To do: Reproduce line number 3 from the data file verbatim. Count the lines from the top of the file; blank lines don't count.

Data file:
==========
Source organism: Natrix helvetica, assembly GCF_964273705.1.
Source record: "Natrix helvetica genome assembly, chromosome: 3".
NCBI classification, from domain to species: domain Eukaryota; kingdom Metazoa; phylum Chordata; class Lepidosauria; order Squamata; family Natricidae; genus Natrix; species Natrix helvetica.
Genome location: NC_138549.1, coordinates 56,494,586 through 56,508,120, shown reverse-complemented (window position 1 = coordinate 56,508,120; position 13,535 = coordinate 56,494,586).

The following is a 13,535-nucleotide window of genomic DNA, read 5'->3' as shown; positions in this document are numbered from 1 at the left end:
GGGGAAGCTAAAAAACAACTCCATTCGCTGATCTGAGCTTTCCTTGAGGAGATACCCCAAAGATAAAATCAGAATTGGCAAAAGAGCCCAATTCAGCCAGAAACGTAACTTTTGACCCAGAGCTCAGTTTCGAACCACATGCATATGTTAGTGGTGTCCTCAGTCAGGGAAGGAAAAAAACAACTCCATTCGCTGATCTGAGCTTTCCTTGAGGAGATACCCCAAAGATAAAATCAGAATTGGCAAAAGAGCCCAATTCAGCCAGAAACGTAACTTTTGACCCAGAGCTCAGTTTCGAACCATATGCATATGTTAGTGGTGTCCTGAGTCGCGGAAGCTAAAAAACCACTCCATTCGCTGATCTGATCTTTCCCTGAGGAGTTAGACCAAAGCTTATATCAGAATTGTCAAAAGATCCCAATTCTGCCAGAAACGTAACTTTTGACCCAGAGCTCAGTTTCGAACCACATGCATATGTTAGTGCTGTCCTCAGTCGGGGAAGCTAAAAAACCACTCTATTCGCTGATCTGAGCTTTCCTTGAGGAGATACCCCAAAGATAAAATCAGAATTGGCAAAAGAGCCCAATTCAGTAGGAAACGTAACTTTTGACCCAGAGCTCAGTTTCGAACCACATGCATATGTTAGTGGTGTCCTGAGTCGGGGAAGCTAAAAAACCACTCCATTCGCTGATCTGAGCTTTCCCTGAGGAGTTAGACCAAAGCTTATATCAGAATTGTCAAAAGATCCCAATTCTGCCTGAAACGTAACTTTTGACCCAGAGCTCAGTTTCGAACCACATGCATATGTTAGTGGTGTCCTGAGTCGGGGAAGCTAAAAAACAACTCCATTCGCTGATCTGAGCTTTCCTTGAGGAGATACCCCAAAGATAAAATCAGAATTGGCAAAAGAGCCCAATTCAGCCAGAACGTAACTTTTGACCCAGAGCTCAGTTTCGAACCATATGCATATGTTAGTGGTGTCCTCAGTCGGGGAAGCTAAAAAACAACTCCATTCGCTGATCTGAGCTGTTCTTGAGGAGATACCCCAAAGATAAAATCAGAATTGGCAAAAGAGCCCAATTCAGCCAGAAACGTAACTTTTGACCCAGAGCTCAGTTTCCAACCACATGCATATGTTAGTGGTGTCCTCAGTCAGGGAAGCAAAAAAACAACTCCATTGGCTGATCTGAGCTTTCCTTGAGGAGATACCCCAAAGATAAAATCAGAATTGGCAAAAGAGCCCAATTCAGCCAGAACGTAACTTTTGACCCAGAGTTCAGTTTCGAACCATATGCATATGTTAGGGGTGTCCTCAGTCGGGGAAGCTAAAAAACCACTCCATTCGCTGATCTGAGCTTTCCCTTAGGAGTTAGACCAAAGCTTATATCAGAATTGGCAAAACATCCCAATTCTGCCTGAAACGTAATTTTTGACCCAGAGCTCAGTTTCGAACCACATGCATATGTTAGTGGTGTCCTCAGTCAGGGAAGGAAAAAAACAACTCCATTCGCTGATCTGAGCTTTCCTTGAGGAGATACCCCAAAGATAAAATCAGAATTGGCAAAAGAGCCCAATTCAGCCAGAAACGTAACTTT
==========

NCBI classification, from domain to species: domain Eukaryota; kingdom Metazoa; phylum Chordata; class Lepidosauria; order Squamata; family Natricidae; genus Natrix; species Natrix helvetica.